Saddle Hill legal dispute set to continue

A fight over the future of quarrying on Dunedin landmark Saddle Hill is likely to return to the courts after mediation efforts failed.

This comes as Saddle Views Estate Ltd director and quarry owner Calvin Fisher pushes a plan to return the hill to its ''former glory'' by re-filling it, which he says has attracted little interest from Dunedin City Council.

The likely return to court for the long-running conflict comes after the High Court last year ruled there was a consent for quarrying on the lower hump of Saddle Hill, but asked both parties to reach a consensus on conditions.

However, efforts to come to an agreement appear to have fallen over after two meetings, and council staff have recommended councillors leave it up to the Environment Court to decide on conditions.

Mr Fisher said yesterday he was disappointed at the direction from council staff and the lack of interest in his plan to return the hill to its former glory.

His hope was to continue quarrying the top of the hill and then return it to its ''former glory'' by re-filling it with hard fill.

This was a process used at other quarries around New Zealand, which was paid for by charging people to dump hard fill, such as concrete and brick.

This was a much better situation than leaving the summit of the hill in its current state, which due to historical quarrying was ''totally deformed from what it was''.

''When the council says they care about the hill and don't want to put it back to its former glory ... it's just disingenuous.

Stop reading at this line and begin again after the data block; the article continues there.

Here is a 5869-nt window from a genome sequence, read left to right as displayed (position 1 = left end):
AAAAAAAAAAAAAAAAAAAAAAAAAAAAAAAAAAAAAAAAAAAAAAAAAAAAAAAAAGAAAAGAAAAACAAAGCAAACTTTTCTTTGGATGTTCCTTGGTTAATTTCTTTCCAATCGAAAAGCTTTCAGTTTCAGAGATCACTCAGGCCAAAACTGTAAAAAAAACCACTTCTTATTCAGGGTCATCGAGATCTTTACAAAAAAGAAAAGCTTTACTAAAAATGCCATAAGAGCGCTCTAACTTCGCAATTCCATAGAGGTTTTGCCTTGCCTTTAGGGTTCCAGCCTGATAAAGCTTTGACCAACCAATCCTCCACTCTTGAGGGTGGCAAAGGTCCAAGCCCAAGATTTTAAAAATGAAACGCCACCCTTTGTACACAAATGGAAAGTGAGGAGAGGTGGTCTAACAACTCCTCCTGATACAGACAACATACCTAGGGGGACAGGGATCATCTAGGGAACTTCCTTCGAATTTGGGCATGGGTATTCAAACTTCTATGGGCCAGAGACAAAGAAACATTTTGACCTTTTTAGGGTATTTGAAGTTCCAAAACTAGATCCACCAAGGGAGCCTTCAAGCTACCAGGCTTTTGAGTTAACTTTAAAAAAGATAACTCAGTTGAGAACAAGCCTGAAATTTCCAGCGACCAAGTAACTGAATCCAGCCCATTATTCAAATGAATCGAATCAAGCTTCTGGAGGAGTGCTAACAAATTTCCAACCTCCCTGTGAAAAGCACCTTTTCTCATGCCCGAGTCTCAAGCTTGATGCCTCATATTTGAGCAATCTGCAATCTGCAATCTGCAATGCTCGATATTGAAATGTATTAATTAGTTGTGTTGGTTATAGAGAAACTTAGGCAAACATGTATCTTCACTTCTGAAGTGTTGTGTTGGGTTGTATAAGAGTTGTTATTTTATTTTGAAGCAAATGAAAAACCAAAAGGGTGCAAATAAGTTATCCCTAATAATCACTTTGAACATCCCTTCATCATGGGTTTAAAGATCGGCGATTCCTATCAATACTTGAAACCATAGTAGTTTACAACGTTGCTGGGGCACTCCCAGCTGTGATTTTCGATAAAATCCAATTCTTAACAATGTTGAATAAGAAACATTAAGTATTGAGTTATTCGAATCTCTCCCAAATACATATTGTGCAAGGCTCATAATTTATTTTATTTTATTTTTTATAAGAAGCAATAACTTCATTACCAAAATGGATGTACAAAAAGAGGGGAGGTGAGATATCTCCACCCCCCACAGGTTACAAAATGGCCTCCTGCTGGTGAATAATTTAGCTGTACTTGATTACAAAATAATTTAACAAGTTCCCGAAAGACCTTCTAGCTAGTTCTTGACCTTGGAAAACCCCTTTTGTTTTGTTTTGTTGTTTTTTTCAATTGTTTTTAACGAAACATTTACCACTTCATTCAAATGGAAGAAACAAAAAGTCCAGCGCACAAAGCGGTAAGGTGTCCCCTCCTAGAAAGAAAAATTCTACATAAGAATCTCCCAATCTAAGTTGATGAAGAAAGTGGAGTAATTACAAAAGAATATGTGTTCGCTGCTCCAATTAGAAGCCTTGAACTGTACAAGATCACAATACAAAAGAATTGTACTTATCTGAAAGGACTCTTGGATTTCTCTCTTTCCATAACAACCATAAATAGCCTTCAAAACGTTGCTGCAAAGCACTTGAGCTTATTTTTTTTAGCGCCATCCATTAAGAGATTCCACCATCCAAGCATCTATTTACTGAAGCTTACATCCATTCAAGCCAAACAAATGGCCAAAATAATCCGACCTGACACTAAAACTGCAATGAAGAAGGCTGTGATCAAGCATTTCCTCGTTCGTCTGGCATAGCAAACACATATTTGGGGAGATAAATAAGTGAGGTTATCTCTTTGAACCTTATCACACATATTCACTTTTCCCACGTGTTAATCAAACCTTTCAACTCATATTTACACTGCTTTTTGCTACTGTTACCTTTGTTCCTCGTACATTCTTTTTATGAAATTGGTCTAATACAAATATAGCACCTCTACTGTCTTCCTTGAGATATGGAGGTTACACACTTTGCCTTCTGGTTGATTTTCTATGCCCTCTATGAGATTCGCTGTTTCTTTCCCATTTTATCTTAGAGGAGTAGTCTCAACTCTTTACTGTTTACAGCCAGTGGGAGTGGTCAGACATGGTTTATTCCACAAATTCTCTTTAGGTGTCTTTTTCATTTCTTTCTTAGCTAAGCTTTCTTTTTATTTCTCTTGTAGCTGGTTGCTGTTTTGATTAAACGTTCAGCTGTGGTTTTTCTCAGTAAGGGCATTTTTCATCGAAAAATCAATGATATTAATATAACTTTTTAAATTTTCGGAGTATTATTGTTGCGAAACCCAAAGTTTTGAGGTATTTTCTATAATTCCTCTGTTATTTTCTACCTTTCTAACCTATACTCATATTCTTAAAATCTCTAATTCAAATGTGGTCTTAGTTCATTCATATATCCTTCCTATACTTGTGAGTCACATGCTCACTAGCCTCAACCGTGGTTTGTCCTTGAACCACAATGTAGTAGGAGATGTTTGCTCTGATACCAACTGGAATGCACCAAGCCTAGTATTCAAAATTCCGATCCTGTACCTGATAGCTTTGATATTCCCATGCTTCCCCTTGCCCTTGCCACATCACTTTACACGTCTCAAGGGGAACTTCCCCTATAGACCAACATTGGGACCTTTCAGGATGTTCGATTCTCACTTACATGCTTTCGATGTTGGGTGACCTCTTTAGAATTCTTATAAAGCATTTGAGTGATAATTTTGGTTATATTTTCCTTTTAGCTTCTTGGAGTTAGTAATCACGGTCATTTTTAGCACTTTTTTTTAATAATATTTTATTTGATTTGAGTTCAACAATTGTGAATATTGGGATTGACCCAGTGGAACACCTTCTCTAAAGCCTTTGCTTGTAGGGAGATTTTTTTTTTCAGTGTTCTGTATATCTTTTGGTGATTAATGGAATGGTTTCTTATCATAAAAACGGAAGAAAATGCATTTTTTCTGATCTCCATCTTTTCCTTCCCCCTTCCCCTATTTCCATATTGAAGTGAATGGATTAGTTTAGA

The fact he heard a recommendation was being made to the council through the media was typical of the ''abhorrent'' and unfair treatment his company had received.

''I don't think we are being treated as fairly as other people are and I think there are people in senior positions of authority that in our view are usurping that authority.''

In the recommendation to be voted on by councillors at an extraordinary meeting tomorrow, council resource consent manager Alan Worthington said it disagreed the resource consent allowed the top of the hill to be quarried.

''We consider the High Court decision to be clear that the top of the hill cannot be removed because that would have meant a notified application in 1960.

''There is no record of notification of the application.''

His report pointed to three examples of other consents given around the same time one was thought to have been given for Saddle Hill, saying all made reference to a finite amount of quarrying and conditions for mitigating damage to the environment.

A council landscape architect said he was concerned about the cumulative effects of quarrying at the site, saying a ''tipping point'' had either already been met or was close.

However, the report recommended councillors voted in favour of relaxing an interim enforcement order, increasing the amount of area which could be quarried on the lower part of the hill.

This was provided council staff found the expansion had ''no more than minor'' effects.

The idea for ''extensive backfilling'' to return the hill to its previous shape was a new one and not part of the 1960 consent.

If an application for backfilling was received today it would be subject to a public notification process.

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